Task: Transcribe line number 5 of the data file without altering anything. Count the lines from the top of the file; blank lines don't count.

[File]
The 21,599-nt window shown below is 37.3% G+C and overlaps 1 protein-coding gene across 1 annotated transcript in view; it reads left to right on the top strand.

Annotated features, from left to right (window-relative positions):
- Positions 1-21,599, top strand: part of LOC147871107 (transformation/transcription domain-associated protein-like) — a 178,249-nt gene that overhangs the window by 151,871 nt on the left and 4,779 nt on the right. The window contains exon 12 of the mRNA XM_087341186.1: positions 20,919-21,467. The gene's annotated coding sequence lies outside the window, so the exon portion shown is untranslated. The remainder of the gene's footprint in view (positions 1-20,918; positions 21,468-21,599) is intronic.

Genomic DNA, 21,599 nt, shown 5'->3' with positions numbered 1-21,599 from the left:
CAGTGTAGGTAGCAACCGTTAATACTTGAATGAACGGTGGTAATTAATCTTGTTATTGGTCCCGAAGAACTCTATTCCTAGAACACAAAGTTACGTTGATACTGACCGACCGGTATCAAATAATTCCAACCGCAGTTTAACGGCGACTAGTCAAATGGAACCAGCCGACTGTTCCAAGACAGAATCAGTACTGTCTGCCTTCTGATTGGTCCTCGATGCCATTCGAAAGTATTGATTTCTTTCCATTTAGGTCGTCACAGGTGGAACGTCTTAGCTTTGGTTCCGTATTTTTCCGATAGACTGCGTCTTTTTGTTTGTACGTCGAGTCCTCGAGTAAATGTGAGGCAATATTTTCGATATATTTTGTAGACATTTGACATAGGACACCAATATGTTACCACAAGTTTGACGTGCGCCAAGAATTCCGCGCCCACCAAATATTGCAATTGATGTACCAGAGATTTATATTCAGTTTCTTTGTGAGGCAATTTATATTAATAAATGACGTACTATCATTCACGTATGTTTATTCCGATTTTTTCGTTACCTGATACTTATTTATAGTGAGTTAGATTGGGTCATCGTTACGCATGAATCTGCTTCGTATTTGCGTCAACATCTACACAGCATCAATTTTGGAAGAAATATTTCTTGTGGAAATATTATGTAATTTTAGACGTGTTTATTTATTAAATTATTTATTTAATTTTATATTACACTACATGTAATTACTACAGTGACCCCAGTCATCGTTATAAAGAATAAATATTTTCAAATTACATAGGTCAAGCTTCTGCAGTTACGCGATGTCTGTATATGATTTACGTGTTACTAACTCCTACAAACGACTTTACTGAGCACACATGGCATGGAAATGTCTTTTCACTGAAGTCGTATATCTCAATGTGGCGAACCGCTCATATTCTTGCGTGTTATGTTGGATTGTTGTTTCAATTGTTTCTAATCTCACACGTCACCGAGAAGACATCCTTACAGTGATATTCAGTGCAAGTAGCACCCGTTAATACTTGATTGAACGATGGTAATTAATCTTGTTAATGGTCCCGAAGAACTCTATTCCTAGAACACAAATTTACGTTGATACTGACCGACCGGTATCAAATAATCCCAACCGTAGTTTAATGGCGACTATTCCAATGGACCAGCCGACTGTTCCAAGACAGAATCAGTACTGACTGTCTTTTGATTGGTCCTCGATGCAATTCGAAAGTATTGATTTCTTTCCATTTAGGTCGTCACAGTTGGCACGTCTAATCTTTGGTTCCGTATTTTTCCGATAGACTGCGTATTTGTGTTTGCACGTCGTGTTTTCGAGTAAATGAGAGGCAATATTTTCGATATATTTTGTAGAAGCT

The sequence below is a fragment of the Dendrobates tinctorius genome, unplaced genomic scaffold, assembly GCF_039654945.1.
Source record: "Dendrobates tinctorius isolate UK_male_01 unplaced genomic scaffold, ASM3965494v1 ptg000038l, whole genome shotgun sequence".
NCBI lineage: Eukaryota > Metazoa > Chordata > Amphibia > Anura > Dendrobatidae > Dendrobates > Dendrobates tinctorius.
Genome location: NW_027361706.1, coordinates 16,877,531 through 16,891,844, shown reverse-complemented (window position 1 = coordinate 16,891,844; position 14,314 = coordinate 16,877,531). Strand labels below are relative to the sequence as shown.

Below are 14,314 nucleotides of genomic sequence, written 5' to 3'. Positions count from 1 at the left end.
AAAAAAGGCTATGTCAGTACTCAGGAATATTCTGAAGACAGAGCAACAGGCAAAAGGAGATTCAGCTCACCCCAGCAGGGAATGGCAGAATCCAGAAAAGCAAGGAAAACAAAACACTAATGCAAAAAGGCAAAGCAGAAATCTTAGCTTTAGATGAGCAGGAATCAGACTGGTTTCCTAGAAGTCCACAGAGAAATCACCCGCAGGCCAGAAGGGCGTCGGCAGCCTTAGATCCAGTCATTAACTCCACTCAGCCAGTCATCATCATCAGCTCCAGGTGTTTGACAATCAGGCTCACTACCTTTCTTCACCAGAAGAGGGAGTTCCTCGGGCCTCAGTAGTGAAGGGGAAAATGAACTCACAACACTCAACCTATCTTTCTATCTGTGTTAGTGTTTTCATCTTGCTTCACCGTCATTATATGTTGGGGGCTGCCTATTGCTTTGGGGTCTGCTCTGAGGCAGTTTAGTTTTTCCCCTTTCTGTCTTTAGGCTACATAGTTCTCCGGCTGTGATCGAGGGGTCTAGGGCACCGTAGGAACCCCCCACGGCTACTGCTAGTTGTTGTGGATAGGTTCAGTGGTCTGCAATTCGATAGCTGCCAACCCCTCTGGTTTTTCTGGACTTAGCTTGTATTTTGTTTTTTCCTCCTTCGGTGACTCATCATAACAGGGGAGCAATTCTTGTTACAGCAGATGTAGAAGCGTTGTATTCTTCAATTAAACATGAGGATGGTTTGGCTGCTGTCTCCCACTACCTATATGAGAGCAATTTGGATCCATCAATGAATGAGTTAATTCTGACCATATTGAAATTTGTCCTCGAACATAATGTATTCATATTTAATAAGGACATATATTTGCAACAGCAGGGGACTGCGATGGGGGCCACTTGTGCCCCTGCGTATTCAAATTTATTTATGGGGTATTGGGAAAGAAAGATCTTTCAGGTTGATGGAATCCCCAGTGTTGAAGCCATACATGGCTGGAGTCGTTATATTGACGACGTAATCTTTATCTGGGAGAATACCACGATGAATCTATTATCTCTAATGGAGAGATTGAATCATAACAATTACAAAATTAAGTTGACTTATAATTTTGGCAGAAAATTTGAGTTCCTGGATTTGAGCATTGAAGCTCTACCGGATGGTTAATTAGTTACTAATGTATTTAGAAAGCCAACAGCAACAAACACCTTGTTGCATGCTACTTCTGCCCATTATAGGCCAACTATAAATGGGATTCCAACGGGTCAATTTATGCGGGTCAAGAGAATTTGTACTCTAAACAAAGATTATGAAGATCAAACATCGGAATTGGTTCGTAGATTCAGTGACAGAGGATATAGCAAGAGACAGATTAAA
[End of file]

CAGTGTAGGTAGCAACCGTTAATACTTGAATGAACGGTGGTAATTAATCTTGTTATTGGTCCCGAAGAACTCTATTCCTAGAACACAAAGTTACGTTGATACTGACCGACCGGTATCAAATAATTCCAACCGCAGTTTAACGGCGACTAGTCAAATGGAACCAGCCGACTGTTCCAAGACAGAATCAGTACTGTCTGCCTTCTGATTGGTCCTCGATGCCATTCGAAAGTATTGATTTCTTTCCATTTAGGTCGTCACAGGTGGAACGTCTTAGCTTTGGTTCCGTATTTTTCCGATAGACTGCGTCTTTTTGTTTGTACGTCGAGTCCTCGAGTAAATGTGAGGCAATATTTTCGATATATTTTGTAGACATTTGACATAGGACACCAATATGTTACCACAAGTTTGACGTGCGCCAAGAATTCCGCGCCCACCAAATATTGCAATTGATGTACCAGAGATTTATATTCAGTTTCTTTGTGAGGCAATTTATATTAATAAATGACGTACTATCATTCACGTATGTTTATTCCGATTTTTTCGTTACCTGATACTTATTTATAGTGAGTTAGATTGGGTCATCGTTACGCATGAATCTGCTTCGTATTTGCGTCAACATCTACACAGCATCAATTTTGGAAGAAATATTTCTTGTGGAAATATTATGTAATTTTAGACGTGTTTATTTATTAAATTATTTATTTAATTTTATATTACACTACATGTAATTACTACAGTGACCCCAGTCATCGTTATAAAGAATAAATATTTTCAAATTACATAGGTCAAGCTTCTGCAGTTACGCGATGTCTGTATATGATTTACGTGTTACTAACTCCTACAAACGACTTTACTGAGCACACATGGCATGGAAATGTCTTTTCACTGAAGTCGTATATCTCAATGTGGCGAACCGCTCATATTCTTGCGTGTTATGTTGGATTGTTGTTTCAATTGTTTCTAATCTCACACGTCACCGAGAAGACATCCTTACAGTGATATTCAGTGCAAGTAGCACCCGTTAATACTTGATTGAACGATGGTAATTAATCTTGTTAATGGTCCCGAAGAACTCTATTCCTAGAACACAAATTTACGTTGATACTGACCGACCGGTATCAAATAATCCCAACCGTAGTTTAATGGCGACTATTCCAATGGACCAGCCGACTGTTCCAAGACAGAATCAGTACTGACTGTCTTTTGATTGGTCCTCGATGCAATTCGAAAGTATTGATTTCTTTCCATTTAGGTCGTCACAGTTGGCACGTCTAATCTTTGGTTCCGTATTTTTCCGATAGACTGCGTATTTGTGTTTGCACGTCGTGTTTTCGAGTAAATGAGAGGCAATATTTTCGATATATTTTGTAGAAGCT